Much logic in your post Dan and some real possibilities. Good for discussion but as stated, much is supposition.
This is usually where internet arguments begin. The "no starters" wrongly use the dogmatic "there were none" instead of "current research does not reveal". The other side of the fence is loaded with supposition and no documentation in what appears as an attempt to convince the opposing mindset. The "no starters" are naturally in a historical mindset. In truth the POSSIBILITY of such items cannot be denied when discussing but it is "silly" to assume the woulda, coulda, shoulda to be implemented in historical interpretation.
So in other words, "the mind, so indoctrinated with official re-enactor dogma" cannot "go there" because they assume, by the way it is presented that others are trying to convince them that it is OK to allow such things in educational interpretation based on supposition. The firm stance is perhaps more solid on the internet because of all the false information that seems to reproduce itself, thus confusing the masses. Most, in face to face conversation would agree of the POSSIBILITY with no problem.
I have had re-enactors attempt to refute statements from the mid-18th century by stating that they knew more what the writer was thinking or trying to say than the writer in the 1760s did. Must be through use of a Ouija Board... But of course the 18th century writer was putting forth ideas the moderns did not want in "their" 18th century.
The "well this is what he REALLY meant" attitude is laughable but it crops up with surprising frequency. But people use it to justify what THEY want. As a result it's apparently critical to many re-enactors in maintaining their persona since many might have to change their other self and apparently this would make some uncomfortable.
How about the "new improved haversack" (or whatever) that was described and patterned in a 1775 VA Gazette (or other Colonial Newspaper) but the re-enactors thought it was not HC because they had not seen one in any museum collection that was made at the time. So "nobody used them" is the dogma.
In reading on one re-enactor site its possible to find a lot of really ridiculous statements that are considered fact by the posters that are COMPLETE SUPPOSITION. But the supposition agrees with what THEY want THEIR 18th century to look like so its "approved" supposition, I guess.
For example if we were to believe some of the things I have read we would have to assume that discharged soldiers would throw away their "issue" knapsack (or whatever) immediately on discharge and then roll his personal belongings in his blanket for the trip home since this expert re-enactor could find no documentation for civilians ever using such a thing. I'm not making this up...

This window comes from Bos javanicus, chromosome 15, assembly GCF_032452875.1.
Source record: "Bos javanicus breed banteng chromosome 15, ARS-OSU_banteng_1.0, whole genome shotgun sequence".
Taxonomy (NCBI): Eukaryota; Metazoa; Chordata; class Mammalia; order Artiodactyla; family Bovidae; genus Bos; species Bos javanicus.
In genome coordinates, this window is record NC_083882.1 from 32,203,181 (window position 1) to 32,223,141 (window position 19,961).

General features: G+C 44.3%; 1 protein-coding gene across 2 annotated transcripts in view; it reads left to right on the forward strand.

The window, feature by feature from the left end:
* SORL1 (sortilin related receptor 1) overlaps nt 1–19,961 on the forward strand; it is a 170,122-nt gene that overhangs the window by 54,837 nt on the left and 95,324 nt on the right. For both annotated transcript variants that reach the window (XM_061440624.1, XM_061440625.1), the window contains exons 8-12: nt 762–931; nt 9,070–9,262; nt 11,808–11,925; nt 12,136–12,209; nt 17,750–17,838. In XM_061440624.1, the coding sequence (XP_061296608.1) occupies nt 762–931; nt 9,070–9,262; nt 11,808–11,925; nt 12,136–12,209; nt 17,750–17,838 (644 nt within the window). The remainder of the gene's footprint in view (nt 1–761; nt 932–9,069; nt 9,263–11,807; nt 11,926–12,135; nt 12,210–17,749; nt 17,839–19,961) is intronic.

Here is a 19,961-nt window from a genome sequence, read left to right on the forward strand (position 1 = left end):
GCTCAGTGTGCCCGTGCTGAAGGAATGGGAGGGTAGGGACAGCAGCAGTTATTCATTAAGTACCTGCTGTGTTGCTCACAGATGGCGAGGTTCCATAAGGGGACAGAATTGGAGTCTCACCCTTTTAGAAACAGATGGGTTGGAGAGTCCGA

I have seen some pretty virulent statements made regarding other peoples careful research because it refuted the "dogma". A great many people simply will not accept that which disagrees with their ideas of what the past is supposed
to be. This closed mindedness then actually makes it more difficult to find anything that approaches the real 18th century. Who knows what they have ignored, discounted or overlooked in THEIR research? Do they "cherry pick" their facts?
Frankly we know almost nothing about everyday life or the minutia of the time.
When I was 18 we all "knew" the Rev-War era rifles were 54 caliber or even larger. But this is completely false.
The surviving WRITINGS of the time refute this. In reality they were likely 44 to 50 caliber as a norm. But some re-enactor (one of the ones who will actually admit there were significant numbers of rifles in Colonial America) with a 58 caliber early Kentucky will resist the idea that the rifle he has is in all likelyhood NOT HISTORICALLY CORRECT except at the very outer fringes of 18th century rifle making in America. After all HE has one so it must be right. Well it is HC of course (can't prove its not) but its not TYPICAL either. Something else that is important it seems. Conformity.
Then we have those who wail that some "personas" are over represented at re-enactments. But then I guess most people don't want to be a pig farmer.
I also often to wonder how many items that people use as historical documentation for the items they use with their "persona" were faked in 1876 or 1965 or 1985. I personally know people made fakes by the pickup load (apparently in some cases) and sold them. So people should be careful about the "corn boilers", for example, they copy.... Museums were buying fake Rev-War and F&I horns for display in the early 20th century....
The fakes need not be HC they simply need to be what some "expert" EXPECTS HC to be and they are now "documentation".
I understand the need for documentation if trying the teach people about the 18th century. But cherry picking information or ignoring what was written in the past to maintain a particular vision of the past is neither "research" or "documentation".